Small Woodland Owners' Group

Foraging opportunity

Camp fires, shelters, wild food, making things, children and more....

Postby jillybean » Tue Feb 23, 2010 4:20 pm

Do you know your wild foods? these folk want help foraging certain bits, I noticed Sitka spruce shoots. It would be nice for someone to earn something from this. Good luck!

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Postby RichardKing » Wed Feb 24, 2010 11:58 am

I have grown Corn Salad & Good King Henry on the vegetable plot in my garden, its very easy.

I simply cant see the benefit or point in taking them from the wild, let alone decimating the wild population.

As for Sweet Flag, are they suggesting that we dig up the tubers of these wild flowers ?

This would be an offence under the Wildlife & Countryside act

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Joined: Wed Oct 08, 2008 9:30 pm

Postby greyman » Wed Feb 24, 2010 1:06 pm

Once again we seem to have someone encouraging people on courses to plunder the countryside and woodlands. What with the 'golden nut' hunt and various other bushcrafties out there now there's a good chance we'll be fighting to actually get access to our woods... ;~)

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Postby RichardKing » Wed Feb 24, 2010 2:31 pm

Jillybean, do you know these people, or have any knowledge of them ?


Of course it could all be a scam to get people to pay & sign up for their courses.

Make your fortune flogging them a few wild leaves ?

I dont think so.


My built-in, shock-proof twentyfour carat crap detector (credit Henry Miller) Just went off scale, again.

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Postby tracy » Wed Feb 24, 2010 3:13 pm

I wonder if it is a lot less harmful to nature to eat a few wild leaves instead of buying food grown in bulk, full of chemicals and pesticides?

Jilly is not advocating trespass or damage, or decimation, she simply commented that these foraging courses look interesting. I would like to eat more of a variety of wild foods - and some courses can help us with id and perhaps to know what we should and shouldn't be digging up.

Dandelion leaves are good in salad, must admit, far too scared to try wild mushrooms!

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Postby jillybean » Wed Feb 24, 2010 4:46 pm

Richard, I was given a book for Christmas , "the Foragers Handbook" and looked at the Website. The Author, Miles Irving, delves into the History of wild foraging, and comments on how wild seeds have been spread by foragers for millennia. He also insists people get permission from Landowners and show respect for all wild plants and wildlife. Im Getting a little sick of your constant negativity. Is there anything you approve of?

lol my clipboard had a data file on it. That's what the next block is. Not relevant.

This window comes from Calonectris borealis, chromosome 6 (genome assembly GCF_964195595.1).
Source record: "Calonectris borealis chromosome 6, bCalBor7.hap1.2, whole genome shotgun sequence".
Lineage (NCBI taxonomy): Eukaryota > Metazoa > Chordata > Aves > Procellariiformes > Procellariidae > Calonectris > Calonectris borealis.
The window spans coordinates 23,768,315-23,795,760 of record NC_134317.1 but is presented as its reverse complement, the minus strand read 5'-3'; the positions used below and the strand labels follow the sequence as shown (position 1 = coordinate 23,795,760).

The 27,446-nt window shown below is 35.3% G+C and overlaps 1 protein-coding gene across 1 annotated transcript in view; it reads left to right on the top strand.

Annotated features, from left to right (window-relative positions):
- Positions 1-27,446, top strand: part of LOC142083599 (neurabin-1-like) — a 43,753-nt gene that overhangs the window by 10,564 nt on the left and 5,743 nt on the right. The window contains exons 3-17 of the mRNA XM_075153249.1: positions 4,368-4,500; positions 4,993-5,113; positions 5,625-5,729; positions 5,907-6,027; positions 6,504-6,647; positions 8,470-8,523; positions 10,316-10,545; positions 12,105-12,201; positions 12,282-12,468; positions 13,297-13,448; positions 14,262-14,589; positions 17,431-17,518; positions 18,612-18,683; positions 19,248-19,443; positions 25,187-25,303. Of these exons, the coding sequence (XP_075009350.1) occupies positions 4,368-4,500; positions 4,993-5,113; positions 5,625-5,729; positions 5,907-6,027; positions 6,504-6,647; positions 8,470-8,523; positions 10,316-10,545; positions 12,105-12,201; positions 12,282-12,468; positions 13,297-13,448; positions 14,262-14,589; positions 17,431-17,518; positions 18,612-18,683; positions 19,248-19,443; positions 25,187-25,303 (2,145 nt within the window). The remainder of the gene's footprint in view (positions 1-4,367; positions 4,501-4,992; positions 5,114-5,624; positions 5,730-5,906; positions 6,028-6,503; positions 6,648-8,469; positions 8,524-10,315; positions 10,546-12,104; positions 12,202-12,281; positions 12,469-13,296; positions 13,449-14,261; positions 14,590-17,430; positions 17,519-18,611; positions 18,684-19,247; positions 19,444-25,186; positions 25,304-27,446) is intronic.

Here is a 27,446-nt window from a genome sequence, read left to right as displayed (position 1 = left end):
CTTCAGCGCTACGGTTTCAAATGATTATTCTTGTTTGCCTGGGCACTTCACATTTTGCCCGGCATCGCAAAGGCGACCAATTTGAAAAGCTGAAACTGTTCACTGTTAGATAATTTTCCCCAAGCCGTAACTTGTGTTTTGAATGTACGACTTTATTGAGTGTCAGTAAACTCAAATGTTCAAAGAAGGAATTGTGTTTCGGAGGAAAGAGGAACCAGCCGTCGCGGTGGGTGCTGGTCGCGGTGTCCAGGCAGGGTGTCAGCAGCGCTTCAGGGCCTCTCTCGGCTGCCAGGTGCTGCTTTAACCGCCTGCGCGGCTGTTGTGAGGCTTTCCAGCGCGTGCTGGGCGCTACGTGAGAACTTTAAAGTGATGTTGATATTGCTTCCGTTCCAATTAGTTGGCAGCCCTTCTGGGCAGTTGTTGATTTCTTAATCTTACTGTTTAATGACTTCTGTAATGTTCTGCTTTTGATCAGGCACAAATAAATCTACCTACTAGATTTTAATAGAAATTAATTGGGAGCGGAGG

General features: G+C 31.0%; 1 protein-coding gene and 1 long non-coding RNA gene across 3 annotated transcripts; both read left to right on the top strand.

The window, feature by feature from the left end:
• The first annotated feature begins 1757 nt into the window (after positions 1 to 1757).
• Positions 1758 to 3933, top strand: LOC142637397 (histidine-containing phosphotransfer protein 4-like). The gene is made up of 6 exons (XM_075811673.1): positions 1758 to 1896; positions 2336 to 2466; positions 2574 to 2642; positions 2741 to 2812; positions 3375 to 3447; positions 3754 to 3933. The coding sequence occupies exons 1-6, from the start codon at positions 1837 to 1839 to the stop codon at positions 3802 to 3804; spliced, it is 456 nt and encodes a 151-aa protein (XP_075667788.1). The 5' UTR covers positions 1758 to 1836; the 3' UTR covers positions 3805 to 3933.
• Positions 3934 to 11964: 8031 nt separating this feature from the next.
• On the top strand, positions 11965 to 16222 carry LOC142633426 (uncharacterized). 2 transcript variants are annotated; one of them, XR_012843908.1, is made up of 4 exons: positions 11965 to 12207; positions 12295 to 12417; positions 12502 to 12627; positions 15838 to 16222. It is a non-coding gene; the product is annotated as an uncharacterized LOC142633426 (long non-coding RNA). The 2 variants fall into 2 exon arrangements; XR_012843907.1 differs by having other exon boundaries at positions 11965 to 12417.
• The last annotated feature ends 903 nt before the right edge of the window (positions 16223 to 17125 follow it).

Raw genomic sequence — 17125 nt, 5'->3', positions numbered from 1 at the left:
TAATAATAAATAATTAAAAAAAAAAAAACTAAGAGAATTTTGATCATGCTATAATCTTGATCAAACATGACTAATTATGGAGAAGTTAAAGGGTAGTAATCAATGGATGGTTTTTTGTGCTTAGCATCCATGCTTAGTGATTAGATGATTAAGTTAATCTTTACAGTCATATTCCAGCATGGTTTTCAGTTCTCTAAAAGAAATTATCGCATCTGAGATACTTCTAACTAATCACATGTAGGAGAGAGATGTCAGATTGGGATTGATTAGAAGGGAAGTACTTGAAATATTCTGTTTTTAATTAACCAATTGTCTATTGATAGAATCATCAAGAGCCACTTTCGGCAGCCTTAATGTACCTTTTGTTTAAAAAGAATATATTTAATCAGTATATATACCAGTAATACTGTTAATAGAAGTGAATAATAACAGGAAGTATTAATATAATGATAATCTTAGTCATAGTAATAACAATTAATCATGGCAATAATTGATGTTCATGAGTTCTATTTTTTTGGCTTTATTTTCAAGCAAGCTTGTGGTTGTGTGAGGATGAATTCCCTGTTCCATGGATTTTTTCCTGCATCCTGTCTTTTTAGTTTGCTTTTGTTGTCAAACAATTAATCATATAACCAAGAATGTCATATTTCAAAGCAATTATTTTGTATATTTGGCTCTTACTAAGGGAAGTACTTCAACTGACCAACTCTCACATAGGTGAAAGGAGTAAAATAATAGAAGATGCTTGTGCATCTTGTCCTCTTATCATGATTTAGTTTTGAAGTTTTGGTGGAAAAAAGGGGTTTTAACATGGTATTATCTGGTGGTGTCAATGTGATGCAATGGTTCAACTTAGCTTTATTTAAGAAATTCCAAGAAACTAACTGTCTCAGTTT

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Postby Darren » Wed Feb 24, 2010 4:54 pm

Cooked a leg of lamb in the woods over the new year and went down to the stream and got some wild garlic roots. Cut slits in the leg and put the roots in, it tasted better knowing some of the ingredients where local.

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Joined: Mon Mar 31, 2008 3:26 pm

Postby John H » Wed Feb 24, 2010 5:56 pm

The only thing I forage is an odd mushroom and it has to look and smell like one that would be found in Tescos. It would be interesting to know more but I don't think I will fork out to go on a course.

Darren, how did you cook you lamb? on a spit or did you build some kind of oven?

Any pics?

John H
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Joined: Sat Feb 14, 2009 7:15 pm

Postby Darren » Wed Feb 24, 2010 7:47 pm

We used a Dutch oven on a tripod. I have made a oven which is built into a bank. It's a metal food drum with a shelf and paving brick underneath. Just light a fire under the shelf for a few hour to heat it up. I use a series of baked bean tins as a chimney. We cooked 2 whole chicken and roast potatoes in the oven.

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Postby Exeldama » Wed Feb 24, 2010 9:27 pm

Simple to me... i dont have a prob with some common sense foraging..isnt that what wildlife does..?

Just dont take too much and help keep things turning by planting back a few seeds or whatever is appropriate.....

tracy is right enough in that a visit to the supermarket prob has more of an impact all be it indirectly than we care to admit.

all through our history man has known to give a little back, thats how peoples close to nature have avoided decimatting their own larder, and but for a few famous instances it worked well enough, otherwise most things would have been eaten out long ago..its just that us modern people are monumentally thick and dont understand balance . Perhaps we need to encourage the sustainabilty that we talk of when it comes to trees as much towards wee plants and the like... which largely relies upon them having a Use to us. The old adage of a wood that pays stays applied to plants and deer and hell squirrels.

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